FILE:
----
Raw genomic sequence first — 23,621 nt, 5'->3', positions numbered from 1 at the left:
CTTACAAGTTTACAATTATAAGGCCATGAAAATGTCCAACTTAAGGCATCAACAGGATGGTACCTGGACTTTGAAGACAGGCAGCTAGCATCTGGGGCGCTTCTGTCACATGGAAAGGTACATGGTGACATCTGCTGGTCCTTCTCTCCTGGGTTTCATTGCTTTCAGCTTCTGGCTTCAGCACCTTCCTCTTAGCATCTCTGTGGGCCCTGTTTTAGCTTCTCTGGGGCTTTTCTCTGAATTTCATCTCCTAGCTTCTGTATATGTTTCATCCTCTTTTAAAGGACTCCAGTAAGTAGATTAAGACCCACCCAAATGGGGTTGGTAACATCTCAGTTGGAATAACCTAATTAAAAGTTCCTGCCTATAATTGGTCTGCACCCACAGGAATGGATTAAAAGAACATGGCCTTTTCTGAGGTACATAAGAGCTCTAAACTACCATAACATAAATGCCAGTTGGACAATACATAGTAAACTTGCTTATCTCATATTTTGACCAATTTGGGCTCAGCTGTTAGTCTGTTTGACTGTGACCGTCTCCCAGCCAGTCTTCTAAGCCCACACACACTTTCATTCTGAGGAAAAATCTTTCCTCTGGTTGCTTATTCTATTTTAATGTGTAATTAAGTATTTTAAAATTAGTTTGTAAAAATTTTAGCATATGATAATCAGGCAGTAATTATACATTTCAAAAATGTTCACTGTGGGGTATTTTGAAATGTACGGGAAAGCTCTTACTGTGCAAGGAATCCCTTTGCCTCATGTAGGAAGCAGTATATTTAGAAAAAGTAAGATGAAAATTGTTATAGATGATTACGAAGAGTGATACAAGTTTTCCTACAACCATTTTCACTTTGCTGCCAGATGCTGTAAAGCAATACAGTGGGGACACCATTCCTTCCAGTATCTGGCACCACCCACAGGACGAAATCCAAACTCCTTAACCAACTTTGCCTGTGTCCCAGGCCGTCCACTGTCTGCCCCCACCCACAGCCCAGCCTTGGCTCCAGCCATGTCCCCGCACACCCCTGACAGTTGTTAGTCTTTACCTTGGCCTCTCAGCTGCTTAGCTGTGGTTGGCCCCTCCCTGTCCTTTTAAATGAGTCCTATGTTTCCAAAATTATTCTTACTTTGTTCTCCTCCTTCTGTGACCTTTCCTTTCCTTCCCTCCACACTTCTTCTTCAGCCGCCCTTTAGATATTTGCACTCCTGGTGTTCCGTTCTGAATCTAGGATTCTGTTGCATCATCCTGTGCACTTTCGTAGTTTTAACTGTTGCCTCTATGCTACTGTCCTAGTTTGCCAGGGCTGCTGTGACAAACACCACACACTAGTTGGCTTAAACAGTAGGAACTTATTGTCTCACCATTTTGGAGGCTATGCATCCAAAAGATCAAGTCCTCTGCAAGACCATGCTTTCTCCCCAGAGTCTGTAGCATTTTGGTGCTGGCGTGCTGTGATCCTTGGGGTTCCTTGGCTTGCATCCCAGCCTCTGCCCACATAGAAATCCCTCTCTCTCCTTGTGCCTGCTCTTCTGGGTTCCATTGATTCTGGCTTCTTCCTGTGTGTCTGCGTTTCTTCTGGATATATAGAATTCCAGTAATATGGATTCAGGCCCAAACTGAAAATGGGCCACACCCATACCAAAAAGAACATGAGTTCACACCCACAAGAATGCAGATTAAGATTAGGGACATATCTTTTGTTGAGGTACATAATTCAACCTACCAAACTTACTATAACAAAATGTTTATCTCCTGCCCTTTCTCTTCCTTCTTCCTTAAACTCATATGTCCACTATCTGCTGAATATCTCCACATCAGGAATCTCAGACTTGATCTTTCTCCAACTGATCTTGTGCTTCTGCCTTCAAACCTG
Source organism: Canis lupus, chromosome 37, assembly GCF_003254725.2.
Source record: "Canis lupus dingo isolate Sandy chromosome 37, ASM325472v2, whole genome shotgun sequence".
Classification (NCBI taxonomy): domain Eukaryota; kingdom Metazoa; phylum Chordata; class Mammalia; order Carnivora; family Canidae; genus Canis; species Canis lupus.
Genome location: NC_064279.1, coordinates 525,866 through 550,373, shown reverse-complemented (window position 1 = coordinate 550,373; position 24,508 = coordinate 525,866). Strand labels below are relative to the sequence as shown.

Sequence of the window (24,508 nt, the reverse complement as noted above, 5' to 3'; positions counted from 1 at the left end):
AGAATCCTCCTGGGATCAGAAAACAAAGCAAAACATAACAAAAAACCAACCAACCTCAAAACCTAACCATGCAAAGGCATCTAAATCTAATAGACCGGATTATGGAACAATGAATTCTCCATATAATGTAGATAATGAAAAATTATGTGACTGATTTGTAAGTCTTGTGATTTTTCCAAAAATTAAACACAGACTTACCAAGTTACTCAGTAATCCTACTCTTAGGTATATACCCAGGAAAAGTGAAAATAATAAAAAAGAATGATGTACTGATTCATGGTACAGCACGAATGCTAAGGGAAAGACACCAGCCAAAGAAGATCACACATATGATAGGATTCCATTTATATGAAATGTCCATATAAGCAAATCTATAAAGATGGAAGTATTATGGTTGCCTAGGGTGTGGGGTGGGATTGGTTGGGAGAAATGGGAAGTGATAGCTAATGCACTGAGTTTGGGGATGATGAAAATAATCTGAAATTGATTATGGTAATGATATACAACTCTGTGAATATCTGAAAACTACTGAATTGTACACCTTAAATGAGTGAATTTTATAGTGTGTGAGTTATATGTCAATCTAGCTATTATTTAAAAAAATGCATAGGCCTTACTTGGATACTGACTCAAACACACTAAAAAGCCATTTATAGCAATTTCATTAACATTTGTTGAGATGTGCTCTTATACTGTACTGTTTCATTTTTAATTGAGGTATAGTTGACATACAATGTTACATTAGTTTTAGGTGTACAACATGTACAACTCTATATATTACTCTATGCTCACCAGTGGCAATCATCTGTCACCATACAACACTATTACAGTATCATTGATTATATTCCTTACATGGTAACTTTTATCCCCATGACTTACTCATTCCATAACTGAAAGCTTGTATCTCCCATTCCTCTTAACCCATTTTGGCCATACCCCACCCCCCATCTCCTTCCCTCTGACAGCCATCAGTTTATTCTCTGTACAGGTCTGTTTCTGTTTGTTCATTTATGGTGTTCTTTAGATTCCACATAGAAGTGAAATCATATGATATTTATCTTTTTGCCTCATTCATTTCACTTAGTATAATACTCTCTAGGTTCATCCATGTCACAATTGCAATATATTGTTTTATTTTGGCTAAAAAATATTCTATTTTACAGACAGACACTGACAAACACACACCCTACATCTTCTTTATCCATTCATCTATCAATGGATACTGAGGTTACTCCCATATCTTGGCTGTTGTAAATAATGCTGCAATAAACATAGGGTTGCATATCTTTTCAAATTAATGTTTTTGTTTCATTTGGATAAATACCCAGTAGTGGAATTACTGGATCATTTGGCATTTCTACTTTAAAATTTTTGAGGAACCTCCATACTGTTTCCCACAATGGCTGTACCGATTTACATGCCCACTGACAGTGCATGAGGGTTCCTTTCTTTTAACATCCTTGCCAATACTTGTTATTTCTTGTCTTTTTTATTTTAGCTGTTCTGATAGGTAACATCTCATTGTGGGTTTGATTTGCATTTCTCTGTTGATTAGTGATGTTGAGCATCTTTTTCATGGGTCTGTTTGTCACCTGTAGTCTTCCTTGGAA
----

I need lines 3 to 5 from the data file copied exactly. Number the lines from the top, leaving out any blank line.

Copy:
Source organism: Canis lupus, chromosome 37, assembly GCF_003254725.2.
Source record: "Canis lupus dingo isolate Sandy chromosome 37, ASM325472v2, whole genome shotgun sequence".
Classification (NCBI taxonomy): domain Eukaryota; kingdom Metazoa; phylum Chordata; class Mammalia; order Carnivora; family Canidae; genus Canis; species Canis lupus.